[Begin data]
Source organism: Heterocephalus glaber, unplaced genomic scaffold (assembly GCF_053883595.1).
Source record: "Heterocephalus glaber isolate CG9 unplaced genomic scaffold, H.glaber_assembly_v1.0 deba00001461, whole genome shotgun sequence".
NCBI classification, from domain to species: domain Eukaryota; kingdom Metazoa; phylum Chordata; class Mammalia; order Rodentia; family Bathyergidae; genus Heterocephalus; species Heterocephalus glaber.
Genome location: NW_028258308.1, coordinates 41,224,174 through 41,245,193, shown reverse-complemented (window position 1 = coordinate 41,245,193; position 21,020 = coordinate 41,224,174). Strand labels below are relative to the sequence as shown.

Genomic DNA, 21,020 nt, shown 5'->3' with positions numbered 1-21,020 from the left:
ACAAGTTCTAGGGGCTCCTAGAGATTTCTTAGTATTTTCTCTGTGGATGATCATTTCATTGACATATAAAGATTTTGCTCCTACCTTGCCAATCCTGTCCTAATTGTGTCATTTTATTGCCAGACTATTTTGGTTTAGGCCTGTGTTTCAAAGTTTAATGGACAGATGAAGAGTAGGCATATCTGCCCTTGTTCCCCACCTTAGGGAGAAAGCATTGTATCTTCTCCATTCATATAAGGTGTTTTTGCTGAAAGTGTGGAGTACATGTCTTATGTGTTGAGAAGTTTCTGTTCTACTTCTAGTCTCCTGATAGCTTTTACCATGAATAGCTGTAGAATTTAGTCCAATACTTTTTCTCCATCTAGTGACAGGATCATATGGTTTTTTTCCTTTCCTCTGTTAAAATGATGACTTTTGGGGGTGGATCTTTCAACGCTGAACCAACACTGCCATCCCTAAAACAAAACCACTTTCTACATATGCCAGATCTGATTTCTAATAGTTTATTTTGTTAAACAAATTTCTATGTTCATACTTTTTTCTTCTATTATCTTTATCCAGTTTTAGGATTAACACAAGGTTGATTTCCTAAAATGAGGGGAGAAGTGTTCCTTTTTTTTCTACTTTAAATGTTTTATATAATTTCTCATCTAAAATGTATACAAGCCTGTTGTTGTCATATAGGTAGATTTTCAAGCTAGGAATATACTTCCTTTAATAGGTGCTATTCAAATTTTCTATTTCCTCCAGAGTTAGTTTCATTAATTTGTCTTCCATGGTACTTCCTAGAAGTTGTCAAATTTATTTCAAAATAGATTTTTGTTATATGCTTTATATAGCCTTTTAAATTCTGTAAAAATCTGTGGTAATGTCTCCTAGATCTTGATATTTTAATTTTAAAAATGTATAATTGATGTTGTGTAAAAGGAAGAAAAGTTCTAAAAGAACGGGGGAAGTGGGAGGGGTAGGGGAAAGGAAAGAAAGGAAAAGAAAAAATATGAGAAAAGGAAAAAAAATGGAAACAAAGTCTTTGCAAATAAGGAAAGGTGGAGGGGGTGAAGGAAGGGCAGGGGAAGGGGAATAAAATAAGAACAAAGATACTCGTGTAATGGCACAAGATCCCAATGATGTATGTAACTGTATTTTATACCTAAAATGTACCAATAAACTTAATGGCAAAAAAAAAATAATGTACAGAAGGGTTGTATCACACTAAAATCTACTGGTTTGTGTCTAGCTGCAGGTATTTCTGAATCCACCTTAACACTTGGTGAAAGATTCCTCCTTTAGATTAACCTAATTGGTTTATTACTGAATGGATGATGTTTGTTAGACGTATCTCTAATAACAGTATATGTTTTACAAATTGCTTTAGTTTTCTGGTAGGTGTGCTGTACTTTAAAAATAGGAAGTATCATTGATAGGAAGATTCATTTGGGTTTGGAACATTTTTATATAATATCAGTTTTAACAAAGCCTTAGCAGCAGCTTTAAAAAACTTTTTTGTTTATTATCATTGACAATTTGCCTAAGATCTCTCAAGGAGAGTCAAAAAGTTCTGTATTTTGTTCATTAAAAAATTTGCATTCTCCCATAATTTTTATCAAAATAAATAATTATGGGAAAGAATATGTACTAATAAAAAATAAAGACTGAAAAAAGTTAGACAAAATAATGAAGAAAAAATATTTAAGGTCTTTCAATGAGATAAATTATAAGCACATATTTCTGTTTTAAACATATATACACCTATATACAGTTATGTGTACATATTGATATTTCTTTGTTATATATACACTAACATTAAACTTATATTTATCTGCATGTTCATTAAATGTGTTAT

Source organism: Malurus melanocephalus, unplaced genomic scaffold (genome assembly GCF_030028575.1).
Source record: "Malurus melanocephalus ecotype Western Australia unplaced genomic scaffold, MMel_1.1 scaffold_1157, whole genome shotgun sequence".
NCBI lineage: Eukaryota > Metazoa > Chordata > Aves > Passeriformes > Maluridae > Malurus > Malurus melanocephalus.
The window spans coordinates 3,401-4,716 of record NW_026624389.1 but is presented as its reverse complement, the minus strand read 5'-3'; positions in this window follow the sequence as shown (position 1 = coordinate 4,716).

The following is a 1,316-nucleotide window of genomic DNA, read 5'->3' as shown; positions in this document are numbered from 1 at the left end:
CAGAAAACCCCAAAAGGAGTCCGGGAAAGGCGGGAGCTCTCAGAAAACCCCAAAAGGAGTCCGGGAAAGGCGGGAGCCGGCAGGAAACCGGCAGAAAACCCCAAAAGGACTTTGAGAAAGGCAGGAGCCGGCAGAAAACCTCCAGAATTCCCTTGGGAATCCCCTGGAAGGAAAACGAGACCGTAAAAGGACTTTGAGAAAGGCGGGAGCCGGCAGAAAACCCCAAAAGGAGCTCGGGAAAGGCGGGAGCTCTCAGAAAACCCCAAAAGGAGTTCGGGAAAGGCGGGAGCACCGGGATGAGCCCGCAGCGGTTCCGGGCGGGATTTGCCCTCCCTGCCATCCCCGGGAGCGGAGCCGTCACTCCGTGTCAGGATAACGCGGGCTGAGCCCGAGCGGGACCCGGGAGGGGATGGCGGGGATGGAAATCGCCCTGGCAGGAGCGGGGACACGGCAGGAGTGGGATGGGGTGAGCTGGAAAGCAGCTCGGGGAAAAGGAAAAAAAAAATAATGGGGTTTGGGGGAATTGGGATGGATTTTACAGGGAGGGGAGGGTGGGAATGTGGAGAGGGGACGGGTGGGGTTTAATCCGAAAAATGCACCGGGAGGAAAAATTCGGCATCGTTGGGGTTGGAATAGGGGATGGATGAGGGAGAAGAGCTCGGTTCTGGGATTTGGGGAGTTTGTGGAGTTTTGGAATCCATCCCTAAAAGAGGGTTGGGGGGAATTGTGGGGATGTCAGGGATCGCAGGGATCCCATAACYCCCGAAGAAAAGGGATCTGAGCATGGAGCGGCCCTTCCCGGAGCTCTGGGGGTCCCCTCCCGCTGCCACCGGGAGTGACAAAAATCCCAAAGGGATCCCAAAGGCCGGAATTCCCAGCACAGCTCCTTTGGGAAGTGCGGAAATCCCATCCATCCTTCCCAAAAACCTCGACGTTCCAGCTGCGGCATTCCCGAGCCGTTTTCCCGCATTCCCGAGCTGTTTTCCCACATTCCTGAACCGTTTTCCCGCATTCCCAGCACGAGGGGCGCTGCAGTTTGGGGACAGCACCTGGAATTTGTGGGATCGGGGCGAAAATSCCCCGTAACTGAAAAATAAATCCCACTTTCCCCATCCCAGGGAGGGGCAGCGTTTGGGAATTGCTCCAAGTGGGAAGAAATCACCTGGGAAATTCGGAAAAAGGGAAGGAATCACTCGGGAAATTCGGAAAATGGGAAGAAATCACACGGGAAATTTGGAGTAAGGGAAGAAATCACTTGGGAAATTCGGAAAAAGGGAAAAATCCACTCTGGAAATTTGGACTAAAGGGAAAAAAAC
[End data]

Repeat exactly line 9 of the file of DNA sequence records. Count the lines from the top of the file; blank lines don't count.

NCBI lineage: Eukaryota > Metazoa > Chordata > Aves > Passeriformes > Maluridae > Malurus > Malurus melanocephalus.